With point position known, there is no question about where you are, and you can use that knowledge in identifying on the map any major feature visible on the landscape. You can also identify on the landscape any visible feature shown on the map.
For example, climbers on the summit of Forbidden Peak know their point position. It's at the top of Forbidden Peak. (You can refer back to the Forbidden topographic map, fig. 4-2.) They see an unknown mountain and want to know what it is. They take a bearing and get 275 degrees. They plot 275 degrees from Forbidden Peak on their topographic map, and it passes through Mount Torment. They conclude that the unknown peak is Mount Torment.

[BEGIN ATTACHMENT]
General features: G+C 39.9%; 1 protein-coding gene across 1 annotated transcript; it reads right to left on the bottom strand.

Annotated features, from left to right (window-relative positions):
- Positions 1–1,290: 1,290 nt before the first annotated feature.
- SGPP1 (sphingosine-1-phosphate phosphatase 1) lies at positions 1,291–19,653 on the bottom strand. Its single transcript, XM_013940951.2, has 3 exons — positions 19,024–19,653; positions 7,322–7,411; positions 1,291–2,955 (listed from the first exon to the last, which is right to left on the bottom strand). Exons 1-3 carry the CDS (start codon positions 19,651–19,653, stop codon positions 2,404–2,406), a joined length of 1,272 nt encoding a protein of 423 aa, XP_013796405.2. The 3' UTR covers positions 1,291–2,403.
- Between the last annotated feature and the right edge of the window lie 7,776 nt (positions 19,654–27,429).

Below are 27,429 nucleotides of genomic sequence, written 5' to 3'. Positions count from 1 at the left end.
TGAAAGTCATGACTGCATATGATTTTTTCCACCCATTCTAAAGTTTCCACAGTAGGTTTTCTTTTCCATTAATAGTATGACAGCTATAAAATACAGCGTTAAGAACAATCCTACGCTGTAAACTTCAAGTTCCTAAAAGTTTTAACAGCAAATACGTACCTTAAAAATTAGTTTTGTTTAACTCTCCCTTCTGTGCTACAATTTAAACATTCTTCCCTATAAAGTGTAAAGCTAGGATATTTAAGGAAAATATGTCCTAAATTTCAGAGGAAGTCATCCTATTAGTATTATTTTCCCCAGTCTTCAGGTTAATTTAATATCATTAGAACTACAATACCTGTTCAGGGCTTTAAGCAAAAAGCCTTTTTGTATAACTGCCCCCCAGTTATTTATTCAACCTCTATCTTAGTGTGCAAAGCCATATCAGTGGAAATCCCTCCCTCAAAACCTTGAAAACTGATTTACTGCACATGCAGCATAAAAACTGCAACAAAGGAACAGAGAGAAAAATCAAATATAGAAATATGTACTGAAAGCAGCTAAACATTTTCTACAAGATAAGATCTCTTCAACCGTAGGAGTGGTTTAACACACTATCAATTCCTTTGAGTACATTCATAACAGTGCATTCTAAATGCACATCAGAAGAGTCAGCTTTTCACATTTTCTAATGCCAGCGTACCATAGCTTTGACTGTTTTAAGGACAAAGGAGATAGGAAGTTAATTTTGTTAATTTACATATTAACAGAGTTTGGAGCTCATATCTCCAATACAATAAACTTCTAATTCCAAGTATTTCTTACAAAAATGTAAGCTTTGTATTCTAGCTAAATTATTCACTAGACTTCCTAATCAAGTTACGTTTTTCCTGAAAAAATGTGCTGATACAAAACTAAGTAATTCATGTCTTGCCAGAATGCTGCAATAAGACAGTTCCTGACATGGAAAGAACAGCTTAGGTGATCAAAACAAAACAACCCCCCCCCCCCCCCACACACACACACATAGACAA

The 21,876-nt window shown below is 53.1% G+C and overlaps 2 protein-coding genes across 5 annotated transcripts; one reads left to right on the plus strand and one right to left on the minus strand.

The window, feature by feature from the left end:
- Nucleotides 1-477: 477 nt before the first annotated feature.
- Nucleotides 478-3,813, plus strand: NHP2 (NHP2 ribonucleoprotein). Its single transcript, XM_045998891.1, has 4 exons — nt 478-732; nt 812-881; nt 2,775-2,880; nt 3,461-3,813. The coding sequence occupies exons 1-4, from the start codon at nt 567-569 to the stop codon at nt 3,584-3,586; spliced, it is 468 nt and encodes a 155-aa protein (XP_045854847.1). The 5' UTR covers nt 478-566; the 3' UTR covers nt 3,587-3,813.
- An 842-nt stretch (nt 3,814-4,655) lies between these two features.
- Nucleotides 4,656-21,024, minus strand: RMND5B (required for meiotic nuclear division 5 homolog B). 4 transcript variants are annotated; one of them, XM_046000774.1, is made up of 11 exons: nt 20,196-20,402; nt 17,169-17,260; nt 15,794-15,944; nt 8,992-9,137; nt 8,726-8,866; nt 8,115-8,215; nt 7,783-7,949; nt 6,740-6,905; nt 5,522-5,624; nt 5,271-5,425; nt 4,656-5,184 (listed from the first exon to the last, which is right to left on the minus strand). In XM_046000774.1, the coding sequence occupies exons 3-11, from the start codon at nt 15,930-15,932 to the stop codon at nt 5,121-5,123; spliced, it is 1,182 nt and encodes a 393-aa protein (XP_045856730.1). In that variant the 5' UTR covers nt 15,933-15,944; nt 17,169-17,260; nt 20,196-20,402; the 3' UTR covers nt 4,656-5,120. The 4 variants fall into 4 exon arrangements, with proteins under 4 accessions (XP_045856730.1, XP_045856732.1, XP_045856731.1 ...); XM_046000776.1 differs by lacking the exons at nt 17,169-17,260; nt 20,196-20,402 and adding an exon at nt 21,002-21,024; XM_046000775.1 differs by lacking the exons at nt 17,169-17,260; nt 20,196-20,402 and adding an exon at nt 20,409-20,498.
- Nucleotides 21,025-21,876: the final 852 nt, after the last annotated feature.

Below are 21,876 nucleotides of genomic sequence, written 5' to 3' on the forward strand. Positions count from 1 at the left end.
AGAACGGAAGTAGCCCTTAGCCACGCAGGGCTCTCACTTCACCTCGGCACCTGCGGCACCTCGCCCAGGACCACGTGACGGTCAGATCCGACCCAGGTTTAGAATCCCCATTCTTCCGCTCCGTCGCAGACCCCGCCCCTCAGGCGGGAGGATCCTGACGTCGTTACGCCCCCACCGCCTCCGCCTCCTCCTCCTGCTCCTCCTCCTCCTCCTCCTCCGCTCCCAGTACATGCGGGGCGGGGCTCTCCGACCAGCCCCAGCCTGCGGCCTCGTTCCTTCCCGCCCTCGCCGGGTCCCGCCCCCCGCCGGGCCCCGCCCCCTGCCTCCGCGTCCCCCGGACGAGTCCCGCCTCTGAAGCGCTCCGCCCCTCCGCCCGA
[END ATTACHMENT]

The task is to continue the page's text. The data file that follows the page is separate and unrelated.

However, if you start by wanting to find Mount Torment, do the map work first. The climbers measure the bearing on the map from where they are, Forbidden, to Mount Torment, and come up with 275 degrees. Keeping 275 at the index line on the compass, one climber holds the compass out and turns until the magnetic needle is aligned with the declination arrow. The direction-of-travel line then points to Mount Torment.
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